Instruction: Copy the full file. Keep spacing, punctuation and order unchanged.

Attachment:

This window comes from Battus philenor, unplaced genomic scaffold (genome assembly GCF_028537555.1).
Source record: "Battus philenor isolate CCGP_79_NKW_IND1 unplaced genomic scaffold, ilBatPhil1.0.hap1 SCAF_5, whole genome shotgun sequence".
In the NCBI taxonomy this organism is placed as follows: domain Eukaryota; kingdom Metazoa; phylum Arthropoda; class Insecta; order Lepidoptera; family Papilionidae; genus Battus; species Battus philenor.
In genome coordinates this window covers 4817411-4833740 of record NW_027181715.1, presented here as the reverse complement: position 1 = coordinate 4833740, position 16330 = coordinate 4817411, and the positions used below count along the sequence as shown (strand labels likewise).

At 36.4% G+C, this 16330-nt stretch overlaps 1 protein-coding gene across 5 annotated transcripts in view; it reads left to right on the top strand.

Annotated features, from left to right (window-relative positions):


This window comes from Battus philenor, unplaced genomic scaffold (genome assembly GCF_028537555.1).
Source record: "Battus philenor isolate CCGP_79_NKW_IND1 unplaced genomic scaffold, ilBatPhil1.0.hap1 SCAF_5, whole genome shotgun sequence".
In the NCBI taxonomy this organism is placed as follows: domain Eukaryota; kingdom Metazoa; phylum Arthropoda; class Insecta; order Lepidoptera; family Papilionidae; genus Battus; species Battus philenor.
In genome coordinates this window covers 4817411-4833740 of record NW_027181715.1, presented here as the reverse complement: position 1 = coordinate 4833740, position 16330 = coordinate 4817411, and the positions used below count along the sequence as shown (strand labels likewise).

At 36.4% G+C, this 16330-nt stretch overlaps 1 protein-coding gene across 5 annotated transcripts in view; it reads left to right on the top strand.

Annotated features, from left to right (window-relative positions):